Now don't you go fussing about how close Busch Stadium is to the beer's source and how other beer-named ballparks such as Miller Park in Milwaukee and Coors Field in Denver charge only 37 cents an ounce. Do their teams play baseball the way it's meant to be played? Do their fans conduct themselves with the grace and character of Stan Musial and Enos Slaughter's spiritual progeny? Do they have the great fortune of cheering each year for the franchise that God himself chose to be the greatest in all the world?
Do they have 11 World Series titles, or even one? No? Then they should have no voice in this conversation. The historians and scholars will judge Busch Stadium's beer price on balance with all the good the Cardinals organization has brought to baseball and to sport in general. In the meantime, just be grateful that more than 3 million fans a year file into Busch Stadium each year to keep the Cardinal Way alive -- and that they're generous enough to send national treasures such as Yadier Molina, Adam Wainwright and the inscrutable Jhonny Peralta to your town for a few games each year.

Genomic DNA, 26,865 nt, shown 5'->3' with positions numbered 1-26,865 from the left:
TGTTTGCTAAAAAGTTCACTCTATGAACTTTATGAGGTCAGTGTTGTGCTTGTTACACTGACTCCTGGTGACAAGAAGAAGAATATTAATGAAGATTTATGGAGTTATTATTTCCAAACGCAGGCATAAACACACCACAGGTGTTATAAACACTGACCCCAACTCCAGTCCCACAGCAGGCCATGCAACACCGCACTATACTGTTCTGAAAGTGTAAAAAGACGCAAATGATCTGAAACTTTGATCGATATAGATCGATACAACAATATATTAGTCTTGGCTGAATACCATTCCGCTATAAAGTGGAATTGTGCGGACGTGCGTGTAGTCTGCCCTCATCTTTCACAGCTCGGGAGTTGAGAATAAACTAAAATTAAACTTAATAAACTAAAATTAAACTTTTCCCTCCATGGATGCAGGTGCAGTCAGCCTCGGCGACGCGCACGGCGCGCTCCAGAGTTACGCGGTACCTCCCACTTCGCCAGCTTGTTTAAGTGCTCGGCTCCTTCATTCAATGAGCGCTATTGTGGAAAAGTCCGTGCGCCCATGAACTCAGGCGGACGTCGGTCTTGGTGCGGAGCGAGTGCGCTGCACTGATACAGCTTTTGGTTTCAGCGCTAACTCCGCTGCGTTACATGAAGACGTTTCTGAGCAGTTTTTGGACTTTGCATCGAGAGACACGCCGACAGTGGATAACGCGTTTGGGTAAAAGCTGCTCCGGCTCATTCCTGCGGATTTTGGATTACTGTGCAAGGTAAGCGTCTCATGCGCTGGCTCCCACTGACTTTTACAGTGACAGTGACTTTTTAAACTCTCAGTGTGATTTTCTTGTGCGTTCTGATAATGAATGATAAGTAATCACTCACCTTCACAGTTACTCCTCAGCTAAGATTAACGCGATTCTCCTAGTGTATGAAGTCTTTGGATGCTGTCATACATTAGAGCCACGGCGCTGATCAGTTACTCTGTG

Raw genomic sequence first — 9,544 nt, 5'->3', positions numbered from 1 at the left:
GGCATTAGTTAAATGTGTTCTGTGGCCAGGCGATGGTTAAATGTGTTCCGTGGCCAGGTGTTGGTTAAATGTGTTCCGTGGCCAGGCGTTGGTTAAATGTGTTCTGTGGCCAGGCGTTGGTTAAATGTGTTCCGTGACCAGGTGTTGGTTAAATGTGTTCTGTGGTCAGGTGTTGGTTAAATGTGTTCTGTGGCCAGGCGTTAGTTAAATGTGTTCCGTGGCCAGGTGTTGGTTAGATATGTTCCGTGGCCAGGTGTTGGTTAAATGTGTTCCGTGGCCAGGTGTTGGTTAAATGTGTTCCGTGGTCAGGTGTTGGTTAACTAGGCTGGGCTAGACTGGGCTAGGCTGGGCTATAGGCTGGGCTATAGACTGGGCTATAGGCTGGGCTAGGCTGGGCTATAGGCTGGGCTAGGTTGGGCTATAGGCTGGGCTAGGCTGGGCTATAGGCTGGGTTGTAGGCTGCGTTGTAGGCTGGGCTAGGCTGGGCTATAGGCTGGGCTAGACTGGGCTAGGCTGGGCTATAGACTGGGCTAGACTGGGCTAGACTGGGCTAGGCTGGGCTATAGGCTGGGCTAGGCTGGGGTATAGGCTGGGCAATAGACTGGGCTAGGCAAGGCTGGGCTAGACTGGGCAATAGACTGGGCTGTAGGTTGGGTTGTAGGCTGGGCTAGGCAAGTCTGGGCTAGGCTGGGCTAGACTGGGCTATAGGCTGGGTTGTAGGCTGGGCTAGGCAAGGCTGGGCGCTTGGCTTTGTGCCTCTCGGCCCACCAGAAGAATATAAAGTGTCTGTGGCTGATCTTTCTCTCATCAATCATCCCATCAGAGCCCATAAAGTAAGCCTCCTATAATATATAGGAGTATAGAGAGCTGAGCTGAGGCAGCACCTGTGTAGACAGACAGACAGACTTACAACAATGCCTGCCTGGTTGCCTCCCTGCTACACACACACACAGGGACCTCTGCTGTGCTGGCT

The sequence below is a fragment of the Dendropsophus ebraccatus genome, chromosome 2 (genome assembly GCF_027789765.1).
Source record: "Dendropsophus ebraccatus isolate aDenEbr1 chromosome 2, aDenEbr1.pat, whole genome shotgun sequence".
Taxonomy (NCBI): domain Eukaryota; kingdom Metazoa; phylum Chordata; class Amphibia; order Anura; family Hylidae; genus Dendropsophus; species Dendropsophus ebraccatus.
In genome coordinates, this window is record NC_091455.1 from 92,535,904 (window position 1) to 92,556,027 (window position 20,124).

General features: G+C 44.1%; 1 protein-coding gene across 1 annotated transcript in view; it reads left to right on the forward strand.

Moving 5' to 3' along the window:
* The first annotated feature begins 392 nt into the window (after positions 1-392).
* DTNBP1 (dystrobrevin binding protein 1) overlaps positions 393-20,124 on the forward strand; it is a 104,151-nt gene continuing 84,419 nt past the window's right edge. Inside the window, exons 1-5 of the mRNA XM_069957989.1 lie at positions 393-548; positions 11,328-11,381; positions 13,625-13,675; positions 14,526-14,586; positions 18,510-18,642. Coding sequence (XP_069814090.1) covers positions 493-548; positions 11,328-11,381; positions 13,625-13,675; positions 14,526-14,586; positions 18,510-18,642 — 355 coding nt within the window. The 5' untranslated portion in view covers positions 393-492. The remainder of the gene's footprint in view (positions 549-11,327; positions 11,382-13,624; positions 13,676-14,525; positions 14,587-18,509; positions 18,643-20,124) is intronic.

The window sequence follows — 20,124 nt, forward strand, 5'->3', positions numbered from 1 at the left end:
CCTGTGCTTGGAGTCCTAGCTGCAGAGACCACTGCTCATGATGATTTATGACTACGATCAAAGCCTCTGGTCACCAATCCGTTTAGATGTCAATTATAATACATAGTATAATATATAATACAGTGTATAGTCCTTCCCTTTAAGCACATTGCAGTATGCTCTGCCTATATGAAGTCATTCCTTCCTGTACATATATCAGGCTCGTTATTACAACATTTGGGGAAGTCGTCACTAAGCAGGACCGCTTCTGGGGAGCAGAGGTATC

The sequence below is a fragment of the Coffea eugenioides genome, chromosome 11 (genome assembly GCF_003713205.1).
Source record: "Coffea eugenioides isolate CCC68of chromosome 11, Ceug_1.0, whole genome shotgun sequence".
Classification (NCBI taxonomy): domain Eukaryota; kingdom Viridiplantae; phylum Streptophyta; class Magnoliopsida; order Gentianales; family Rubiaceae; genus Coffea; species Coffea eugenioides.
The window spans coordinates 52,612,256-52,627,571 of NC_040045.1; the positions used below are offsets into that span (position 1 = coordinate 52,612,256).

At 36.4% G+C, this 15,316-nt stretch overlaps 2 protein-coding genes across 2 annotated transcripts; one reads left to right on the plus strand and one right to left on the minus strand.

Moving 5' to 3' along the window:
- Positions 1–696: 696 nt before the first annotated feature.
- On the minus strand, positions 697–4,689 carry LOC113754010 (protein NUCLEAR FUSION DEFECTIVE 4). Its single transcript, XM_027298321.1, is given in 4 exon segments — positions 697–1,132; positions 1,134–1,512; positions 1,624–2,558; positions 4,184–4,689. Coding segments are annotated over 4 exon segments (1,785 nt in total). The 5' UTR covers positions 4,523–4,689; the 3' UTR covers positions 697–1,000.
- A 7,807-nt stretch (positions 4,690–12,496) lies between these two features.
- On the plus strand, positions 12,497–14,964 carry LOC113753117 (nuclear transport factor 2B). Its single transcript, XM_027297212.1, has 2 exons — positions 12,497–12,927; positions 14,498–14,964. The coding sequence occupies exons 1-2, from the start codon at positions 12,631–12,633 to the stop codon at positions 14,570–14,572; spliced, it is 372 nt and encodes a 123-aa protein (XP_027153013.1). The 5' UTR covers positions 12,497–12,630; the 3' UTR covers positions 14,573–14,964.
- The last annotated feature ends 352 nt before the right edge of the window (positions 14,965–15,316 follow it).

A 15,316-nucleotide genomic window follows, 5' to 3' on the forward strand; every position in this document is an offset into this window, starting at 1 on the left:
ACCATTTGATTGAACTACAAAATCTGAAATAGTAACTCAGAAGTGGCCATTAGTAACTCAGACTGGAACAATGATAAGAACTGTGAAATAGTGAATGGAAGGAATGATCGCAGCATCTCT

1. Boston Red Sox
Price of a small draft beer: $7.75 for 12 ounces
Price per ounce: 65 cents
When last year's World Series turned into the Super Bowl of fan self-righteousness, Red Sox Nation made it look as easy as their team did.
In what other city is a team that's won three World Series in the past decade still considered a lovable loser and perennial underdog? In what corner of the universe is the ageless Cathedral of Baseball in desperate need of party decks, bullpen bars, engraved bricks, statues supplanting other statues and a completely arbitrary mascot? Where else can a team not only fudge the numbers on sellouts and jack up prices on every concession in the place, then pat itself on the back for playing "Moneyball" with only $159 million in payroll.
The Sox raised prices on beer again this year -- as teams that win a title often do -- but this franchise and the cult of personality around it will soak fans on beer prices as much as the most insufferable citizens of Red Sox Nation will drown anyone within listening range in a tide of priggish pedantry as thick as the Great Molasses Flood of 1919.
-- Written by Jason Notte in Portland, Ore.